Hill Jar, or hill-censer, called in Chinese po-shan-lu. In bronze these are surmounted by a roughly conical cover with holes, so cast and decorated as to resemble hills piling up to a central peak. The holes occur behind each rising hill, and through these the incense could emerge.
The hemispherical bowl, in which the incense was placed, was supported in various ways from the wide flat bottomed bowl; the support might be a simple column, a bird with outspread wings, or even a boy balancing the incense bowl on his hand stretched up above his head.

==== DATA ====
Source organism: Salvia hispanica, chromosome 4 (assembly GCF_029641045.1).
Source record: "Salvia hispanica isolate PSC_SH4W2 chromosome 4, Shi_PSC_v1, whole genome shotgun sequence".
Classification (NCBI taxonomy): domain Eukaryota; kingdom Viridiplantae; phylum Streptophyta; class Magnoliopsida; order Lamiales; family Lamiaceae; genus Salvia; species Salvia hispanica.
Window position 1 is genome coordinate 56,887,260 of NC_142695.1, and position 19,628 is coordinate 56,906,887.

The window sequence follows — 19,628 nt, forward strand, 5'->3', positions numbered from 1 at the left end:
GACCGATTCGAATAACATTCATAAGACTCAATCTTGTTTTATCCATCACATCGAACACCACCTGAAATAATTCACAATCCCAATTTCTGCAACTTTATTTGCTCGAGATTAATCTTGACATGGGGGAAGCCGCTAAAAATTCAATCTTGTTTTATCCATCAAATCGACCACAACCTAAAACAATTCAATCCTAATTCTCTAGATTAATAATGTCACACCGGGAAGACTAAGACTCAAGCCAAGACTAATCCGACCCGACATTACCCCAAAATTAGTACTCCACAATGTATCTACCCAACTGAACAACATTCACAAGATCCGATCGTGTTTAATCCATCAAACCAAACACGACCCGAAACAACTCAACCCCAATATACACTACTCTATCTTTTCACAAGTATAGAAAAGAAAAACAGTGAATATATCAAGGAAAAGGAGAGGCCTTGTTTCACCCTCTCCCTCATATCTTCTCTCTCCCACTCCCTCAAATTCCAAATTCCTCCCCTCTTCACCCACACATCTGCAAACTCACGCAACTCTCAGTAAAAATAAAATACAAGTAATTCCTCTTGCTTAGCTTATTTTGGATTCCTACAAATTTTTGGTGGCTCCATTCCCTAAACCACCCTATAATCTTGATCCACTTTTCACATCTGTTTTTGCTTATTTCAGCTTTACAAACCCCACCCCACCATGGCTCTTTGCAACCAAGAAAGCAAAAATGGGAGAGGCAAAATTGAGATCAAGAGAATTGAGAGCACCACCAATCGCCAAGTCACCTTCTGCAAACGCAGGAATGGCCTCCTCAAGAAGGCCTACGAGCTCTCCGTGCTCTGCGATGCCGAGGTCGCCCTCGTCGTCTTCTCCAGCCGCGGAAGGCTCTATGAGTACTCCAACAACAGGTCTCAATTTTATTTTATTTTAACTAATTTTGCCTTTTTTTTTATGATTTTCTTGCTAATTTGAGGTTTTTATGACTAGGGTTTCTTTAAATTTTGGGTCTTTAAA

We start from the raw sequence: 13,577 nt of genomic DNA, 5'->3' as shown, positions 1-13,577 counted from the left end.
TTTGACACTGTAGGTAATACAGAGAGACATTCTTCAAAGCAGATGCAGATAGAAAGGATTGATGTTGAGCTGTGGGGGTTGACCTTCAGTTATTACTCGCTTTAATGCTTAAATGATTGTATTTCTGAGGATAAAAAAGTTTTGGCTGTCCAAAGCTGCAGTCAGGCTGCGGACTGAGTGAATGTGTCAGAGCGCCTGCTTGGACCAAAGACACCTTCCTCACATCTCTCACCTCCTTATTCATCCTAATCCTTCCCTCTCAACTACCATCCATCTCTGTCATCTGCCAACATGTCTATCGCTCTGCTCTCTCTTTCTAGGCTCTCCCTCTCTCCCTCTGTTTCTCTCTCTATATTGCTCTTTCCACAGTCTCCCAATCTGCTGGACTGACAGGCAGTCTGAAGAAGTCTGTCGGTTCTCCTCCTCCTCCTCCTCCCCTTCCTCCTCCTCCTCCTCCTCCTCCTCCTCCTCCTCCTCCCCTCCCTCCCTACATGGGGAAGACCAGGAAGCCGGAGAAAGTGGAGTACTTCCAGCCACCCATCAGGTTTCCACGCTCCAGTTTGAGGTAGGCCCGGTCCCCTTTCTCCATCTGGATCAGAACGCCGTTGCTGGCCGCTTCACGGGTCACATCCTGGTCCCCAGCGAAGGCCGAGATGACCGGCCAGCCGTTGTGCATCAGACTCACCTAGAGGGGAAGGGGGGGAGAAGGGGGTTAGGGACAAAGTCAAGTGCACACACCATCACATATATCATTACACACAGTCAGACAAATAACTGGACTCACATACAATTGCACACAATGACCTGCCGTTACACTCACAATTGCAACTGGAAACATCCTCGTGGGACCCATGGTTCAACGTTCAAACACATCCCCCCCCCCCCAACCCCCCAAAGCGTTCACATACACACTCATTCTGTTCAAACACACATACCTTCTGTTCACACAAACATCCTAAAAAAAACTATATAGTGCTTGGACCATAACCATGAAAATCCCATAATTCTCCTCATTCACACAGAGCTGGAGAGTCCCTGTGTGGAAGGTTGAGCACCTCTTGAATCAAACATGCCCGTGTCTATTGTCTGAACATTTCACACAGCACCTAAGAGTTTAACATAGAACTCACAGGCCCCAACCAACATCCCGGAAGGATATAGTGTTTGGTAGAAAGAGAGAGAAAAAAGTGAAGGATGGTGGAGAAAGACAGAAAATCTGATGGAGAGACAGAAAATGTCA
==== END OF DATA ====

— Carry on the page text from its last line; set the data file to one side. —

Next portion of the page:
The hill was often decorated with animals and hunting scenes, and a few examples are inlaid with gold. The type is confined to the Han Dynasty and its origin is obscure; two possible explanations have been put forward; first, that the mountain form represents the Five Sacred Mountains of China, and second that it represents Mount Sumeru, the sacred mountain of the Buddhists.